My Lords, I am sure that we are grateful to the Minister for his explanation of these two orders which I think he has rightly taken together. As he has reminded us, one is subject to an annual review and the other to a review at various periods, and with the rate of inflation in recent years it might be desirable at some time perhaps in the future to review more frequently than every 12 months. Anyway, I think that he will be relieved to know that we support the orders, but I should like to put one or two questions to the noble Earl.

As regards the factors which the Minister has to take into account, I understand that they would include the level of earnings and that, of course, would take account of the profitability of firms and employers. So one has to balance the interests of the employers and the employees concerned, especially in cases of unfair dismissal. Secondly, I believe that the general economic situation is a factor; and thirdly, there are other relevant factors.

In regard to unfair dismissal one must have regard not only to the interests of the employers but the employed as well; and in a time when there are nearly 3 million unemployed the possibility of getting alternative employment is all the more difficult. Those are factors which might be taken into account. The other factor, of course, is to have regard possibly to the levels of redundancy payments. There are two types: the statutory ones which most people receive and there are others running into hundreds of thousands of pounds, as recent publicity has indicated. One might suggest that the level of redundancy payments, unfair dismissal payments and so on should be in relation to those factors.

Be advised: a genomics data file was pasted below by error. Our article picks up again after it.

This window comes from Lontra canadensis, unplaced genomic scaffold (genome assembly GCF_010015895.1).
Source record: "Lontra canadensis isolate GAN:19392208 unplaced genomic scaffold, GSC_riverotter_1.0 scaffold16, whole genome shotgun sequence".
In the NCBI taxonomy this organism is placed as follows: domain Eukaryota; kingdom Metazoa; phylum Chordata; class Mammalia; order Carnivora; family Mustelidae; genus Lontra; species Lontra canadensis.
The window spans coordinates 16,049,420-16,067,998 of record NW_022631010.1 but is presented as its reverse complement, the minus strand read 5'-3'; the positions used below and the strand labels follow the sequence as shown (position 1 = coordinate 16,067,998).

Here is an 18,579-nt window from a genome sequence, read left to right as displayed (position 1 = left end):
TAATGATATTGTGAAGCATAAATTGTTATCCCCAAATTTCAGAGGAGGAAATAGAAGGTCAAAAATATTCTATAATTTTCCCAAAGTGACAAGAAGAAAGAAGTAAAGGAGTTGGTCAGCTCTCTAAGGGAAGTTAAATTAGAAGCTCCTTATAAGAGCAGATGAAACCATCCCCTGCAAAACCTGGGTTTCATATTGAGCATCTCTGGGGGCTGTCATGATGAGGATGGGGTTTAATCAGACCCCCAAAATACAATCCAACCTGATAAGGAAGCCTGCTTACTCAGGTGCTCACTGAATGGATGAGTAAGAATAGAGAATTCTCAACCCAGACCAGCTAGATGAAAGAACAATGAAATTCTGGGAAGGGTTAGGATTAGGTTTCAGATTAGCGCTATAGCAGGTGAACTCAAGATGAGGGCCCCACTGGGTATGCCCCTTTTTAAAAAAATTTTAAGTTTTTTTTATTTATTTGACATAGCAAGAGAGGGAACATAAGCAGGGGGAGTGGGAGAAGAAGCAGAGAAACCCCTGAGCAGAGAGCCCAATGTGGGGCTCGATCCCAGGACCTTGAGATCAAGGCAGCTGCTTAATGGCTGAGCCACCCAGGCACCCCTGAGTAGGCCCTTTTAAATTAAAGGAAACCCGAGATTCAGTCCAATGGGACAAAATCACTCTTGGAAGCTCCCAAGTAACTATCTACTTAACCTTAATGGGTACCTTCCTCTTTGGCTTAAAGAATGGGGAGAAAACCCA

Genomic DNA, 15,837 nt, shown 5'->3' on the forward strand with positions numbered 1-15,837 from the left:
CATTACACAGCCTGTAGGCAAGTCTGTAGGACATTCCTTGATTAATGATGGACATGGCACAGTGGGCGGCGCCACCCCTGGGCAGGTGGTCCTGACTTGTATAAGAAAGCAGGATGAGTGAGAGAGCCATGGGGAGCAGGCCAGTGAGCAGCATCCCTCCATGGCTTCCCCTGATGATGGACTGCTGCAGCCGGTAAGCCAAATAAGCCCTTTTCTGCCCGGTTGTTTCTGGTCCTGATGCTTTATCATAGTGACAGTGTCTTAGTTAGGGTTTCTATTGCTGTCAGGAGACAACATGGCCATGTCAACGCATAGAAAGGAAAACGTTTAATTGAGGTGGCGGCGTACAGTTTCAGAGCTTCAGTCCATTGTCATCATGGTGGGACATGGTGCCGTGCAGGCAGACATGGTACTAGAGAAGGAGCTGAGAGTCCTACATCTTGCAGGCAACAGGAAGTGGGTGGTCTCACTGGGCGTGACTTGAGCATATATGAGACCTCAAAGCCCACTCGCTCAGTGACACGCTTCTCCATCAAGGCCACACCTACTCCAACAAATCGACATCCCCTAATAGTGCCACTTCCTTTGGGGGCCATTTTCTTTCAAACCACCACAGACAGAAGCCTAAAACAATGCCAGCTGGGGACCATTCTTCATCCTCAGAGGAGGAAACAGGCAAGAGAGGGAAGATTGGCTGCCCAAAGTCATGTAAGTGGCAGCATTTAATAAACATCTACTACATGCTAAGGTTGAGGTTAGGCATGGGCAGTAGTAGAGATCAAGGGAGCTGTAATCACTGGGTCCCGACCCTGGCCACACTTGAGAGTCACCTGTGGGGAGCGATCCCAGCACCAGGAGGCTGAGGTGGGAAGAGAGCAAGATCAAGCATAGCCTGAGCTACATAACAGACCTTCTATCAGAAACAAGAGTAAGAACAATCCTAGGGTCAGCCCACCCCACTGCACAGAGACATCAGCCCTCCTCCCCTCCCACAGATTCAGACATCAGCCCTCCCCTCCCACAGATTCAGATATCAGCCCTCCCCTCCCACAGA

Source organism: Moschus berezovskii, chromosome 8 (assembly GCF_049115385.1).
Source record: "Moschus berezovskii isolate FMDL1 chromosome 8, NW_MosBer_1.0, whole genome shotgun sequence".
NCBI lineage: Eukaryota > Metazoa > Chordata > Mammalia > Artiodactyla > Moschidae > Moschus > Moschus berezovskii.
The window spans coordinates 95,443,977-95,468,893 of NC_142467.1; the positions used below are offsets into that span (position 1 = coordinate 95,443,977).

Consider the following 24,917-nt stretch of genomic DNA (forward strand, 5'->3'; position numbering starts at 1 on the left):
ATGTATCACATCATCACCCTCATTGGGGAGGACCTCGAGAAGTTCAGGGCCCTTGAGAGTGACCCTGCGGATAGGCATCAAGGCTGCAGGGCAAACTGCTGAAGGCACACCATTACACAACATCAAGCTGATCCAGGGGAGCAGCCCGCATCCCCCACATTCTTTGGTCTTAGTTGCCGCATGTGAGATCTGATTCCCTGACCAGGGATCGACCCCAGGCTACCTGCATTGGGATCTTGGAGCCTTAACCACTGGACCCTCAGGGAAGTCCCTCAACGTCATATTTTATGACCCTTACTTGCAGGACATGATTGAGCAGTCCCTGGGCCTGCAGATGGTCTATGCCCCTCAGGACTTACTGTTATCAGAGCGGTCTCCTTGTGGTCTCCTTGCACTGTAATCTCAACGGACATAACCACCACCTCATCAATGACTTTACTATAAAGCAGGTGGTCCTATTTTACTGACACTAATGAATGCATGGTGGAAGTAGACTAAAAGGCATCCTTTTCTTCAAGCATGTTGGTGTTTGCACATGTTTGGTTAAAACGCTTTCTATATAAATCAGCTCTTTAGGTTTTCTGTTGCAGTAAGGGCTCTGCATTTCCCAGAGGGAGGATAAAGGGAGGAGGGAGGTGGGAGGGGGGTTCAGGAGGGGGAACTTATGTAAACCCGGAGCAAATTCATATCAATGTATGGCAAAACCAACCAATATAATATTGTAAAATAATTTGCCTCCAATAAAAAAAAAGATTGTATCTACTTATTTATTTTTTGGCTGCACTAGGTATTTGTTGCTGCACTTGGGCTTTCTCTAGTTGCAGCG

As regards the unfair dismissal order which refers to Section 75 of the Employment Protection (Consolidation) Act 1978, I notice that the next section, Section 76, refers to compensation payable in respect of sex and racial discrimination. I may presume, I hope, that the levels which the Minister has just indicated to us might also apply to compensation payable in respect of those two forms of discrimination. In the case of sex discrimination there may be some feeling that the lower income levels of many women might justify a lower rate of compensation for unfair dismissal, but I would hope that that is not the case.

The final question that I should like to put to the Minister concerns consultation. The noble Earl has said that consultations have taken place and I may presume, I hope, that they include consultations with the TUC; the CBI representing the employers; and employees' organisations. With those few comments and one or two questions, I would suggest that we support the order and hope that the factors that I have mentioned might be taken into account in subsequent reviews.

Earl Ferrers

My Lords, I am very grateful to the noble Lord, Lord Bishopston, for the welcome which he has given to these orders. He is, of course, quite correct in his concern about the provisions for dismissal for sex and racial discrimination. The limit, of course, will apply not only to unfair dismissal compensatory awards but to compensation which may be awarded by industrial tribunals in cases where complaints of discrimination under the Sex Discrimination Act or the Race Relations Act have been upheld. In both those cases the limits are increased from £130 to £135.

I certainly take note of the points which the noble Lord made about inflation and the need to review these things more frequently, but, of course, I would give no guarantee as to what would happen in the future. But I understand the point which the noble Lord seeks to make. As regards consultation, of course, the TUC was indeed consulted.

On Question, Motion agreed to.